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Terminal dad's dream to take family to Disney World

A terminally ill man from Llanelli is trying to raise enough money to take his family on a dream holiday in his final months.

Former soldier Bryn Archbold, aged 27, has a rare form of cancer known as Grey Zone Lymphoma. He has been told he has just six months to live. He says he wants to create happy memories for his two young children before he leaves them, by taking them on a dream holiday to Disney World, Florida.

A fundraising campaign has almost reached its target. Lorna Prichard reports.


Cardiff scientists step towards cancer breakthrough

Scientists at Cardiff University hope their work on white blood cells could help fight cancer.

The cells are part of the immune system that protect the body against infectious diseases. Now, scientists at Cardiff University hope that by redesigning those cells, they could help to fight against cancer.

If it works, it could be a major breakthrough.

Watch Rob Osborne's report.


South Wales could have UK's first proton beam therapy centre

South Wales could become the home of the UK's first proton beam therapy treatment centre which helps treat the most complex and hard-to-reach cancers.

The centre, due to open at Celtic Springs Business Park, Newport, by 2016, will see Wales leading the way in the treatment.

Credit: PA Images

There are currently only 40 therapy centres around the world.

The potential centre has been described as a 'significant inward investment to Wales' that will 'save lives on Welsh soil'.

Proton beam therapy provides a highly targeted radio therapy and has been described as a so-called 'miracle' treatment. It's estimated that by 2017 the NHS demand for proton beam therapy will reach 1,500 patients.

Currently people have to go abroad for the treatment, including two-year-old Freya Bevan, from Swansea, who suffers with a rare brain tumour.

Credit: Freya Bevan fundraising page

Proton therapy also helped saved the life of Ashya King who was recently declared cancer-free after proton beam therapy in Prague.

Credit: Family handout

This is an exciting and important development of the UK provision of cancer treatment. As things stand, patients who can benefit from this treatment have to go abroad, often at a great expense to the NHS.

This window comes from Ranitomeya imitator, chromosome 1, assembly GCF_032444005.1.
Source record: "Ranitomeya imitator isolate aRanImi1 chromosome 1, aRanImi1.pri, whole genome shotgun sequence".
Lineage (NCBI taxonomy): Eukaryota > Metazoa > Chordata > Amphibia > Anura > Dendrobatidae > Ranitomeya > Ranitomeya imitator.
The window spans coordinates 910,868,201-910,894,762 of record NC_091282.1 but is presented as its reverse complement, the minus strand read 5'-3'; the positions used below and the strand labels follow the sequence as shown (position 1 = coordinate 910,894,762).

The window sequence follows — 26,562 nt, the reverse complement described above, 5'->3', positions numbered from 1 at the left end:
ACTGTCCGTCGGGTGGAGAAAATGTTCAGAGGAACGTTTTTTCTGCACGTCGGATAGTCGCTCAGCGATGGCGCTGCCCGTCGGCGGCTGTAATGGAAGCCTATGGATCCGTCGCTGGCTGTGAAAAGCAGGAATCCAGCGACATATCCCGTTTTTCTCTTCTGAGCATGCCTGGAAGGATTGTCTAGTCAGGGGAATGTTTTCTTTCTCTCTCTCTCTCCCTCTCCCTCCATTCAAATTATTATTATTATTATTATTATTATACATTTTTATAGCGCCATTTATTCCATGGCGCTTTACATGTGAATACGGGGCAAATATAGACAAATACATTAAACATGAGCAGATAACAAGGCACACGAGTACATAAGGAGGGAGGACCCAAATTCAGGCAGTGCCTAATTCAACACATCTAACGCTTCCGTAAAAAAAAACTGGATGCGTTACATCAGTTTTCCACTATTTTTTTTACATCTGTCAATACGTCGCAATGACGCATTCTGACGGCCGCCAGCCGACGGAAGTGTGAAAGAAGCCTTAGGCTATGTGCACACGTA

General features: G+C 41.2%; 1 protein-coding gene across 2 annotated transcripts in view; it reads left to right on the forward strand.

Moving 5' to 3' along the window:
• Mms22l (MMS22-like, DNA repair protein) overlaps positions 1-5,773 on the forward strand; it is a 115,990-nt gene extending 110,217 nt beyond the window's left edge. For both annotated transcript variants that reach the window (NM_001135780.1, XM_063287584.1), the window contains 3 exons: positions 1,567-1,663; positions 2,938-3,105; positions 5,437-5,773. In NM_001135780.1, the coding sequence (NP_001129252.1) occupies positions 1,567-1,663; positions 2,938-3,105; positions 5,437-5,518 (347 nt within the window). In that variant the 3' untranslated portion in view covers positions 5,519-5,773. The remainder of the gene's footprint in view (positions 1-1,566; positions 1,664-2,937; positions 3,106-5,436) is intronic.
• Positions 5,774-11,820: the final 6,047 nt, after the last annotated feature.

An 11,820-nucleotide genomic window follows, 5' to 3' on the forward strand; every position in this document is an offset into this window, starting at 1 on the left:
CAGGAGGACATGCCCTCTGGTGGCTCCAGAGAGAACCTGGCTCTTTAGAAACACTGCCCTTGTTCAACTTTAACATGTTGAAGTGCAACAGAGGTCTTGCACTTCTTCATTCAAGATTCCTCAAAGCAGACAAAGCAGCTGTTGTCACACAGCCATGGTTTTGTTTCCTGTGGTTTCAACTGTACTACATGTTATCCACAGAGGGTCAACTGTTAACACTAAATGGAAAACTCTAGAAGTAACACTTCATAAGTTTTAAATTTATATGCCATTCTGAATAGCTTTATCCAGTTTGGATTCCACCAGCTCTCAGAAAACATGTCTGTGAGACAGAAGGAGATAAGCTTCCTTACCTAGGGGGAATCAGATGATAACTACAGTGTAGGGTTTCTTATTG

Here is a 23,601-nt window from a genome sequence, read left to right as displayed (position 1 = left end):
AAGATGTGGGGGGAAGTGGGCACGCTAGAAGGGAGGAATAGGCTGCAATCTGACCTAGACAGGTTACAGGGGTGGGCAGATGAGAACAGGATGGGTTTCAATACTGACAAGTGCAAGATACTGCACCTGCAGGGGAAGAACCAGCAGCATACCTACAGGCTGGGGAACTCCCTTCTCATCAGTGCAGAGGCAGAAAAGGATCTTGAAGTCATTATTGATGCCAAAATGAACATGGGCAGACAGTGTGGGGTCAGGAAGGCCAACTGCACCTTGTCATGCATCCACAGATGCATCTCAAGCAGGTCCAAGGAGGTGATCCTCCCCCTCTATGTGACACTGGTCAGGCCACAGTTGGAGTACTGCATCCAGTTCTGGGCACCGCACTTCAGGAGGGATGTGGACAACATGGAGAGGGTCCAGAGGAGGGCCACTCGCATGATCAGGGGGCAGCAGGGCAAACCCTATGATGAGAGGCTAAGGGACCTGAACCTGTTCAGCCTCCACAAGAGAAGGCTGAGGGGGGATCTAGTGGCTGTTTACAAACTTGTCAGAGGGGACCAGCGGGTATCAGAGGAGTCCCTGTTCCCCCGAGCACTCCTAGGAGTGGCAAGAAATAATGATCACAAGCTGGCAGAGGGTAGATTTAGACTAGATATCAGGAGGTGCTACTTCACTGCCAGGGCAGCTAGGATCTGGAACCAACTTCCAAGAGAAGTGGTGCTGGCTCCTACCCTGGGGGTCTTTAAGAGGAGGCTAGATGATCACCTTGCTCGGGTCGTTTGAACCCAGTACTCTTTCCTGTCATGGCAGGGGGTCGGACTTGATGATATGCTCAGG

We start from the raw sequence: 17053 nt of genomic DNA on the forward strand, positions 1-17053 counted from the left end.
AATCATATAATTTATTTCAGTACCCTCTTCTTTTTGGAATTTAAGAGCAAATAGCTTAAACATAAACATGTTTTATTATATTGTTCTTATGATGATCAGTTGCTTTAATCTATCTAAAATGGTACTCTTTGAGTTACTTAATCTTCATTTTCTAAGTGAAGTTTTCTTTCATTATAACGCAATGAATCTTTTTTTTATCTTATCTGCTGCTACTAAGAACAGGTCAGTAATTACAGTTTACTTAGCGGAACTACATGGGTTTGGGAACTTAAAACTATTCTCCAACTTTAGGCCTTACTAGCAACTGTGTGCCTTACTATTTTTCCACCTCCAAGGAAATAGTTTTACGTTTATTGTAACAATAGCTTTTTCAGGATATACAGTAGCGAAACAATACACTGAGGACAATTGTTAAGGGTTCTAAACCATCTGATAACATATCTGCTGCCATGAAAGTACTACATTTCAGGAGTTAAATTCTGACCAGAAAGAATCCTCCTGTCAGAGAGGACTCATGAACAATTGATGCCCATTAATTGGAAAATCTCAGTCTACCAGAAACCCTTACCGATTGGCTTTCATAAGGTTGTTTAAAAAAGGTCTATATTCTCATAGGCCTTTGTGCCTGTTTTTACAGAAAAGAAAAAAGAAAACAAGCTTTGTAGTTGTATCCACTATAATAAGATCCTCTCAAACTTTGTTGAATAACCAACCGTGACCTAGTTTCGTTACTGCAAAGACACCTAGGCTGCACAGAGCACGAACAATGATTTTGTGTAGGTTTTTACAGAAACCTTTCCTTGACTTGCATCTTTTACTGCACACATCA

The creation of these centres will go a long way to ensuring the very best of treatment is available in the UK.

– Professor McVie, Senior Consultant at the European Institute of Oncology

The "obvious injustice" in Welsh cancer care

It's been described as an "obvious injustice that's being done to Welsh patients".

Today nearly 100,000 people have called on the government to introduce a cancer drugs fund for Wales.

England already has one, and campaigners say it's not fair that people there are getting drugs on the NHS that aren't as available here. Megan Boot reports.

Sun warning from Welsh cancer charity

Welsh beaches are popular with sunbathers. Credit: David Davies/PA Wire

A Welsh cancer charity is warning people to take extra care as they prepare for a Sunday in the sun.

Recent figures from Tenovus show malignant melanoma is now one of the most common cancers in people aged 15-35 and cases have almost quadrupled in the last 30 years.

The charity is touring beaches, schools and parks in an ice cream van to raise awareness of the risks of sitting out in the sun.

  1. Megan Boot

New way of measuring cancer waiting times trialled

A new way of measuring waiting times for cancer treatment is being trialled across Wales in a bid to improve patient care.

Doctors say the current targets - where patients need to be treated within 62 or 31 days, depending on how they are referred - is too 'blunt' an instrument.

But the Conservatives say the Welsh Government is simply scrapping targets it has failed to meet since 2008.

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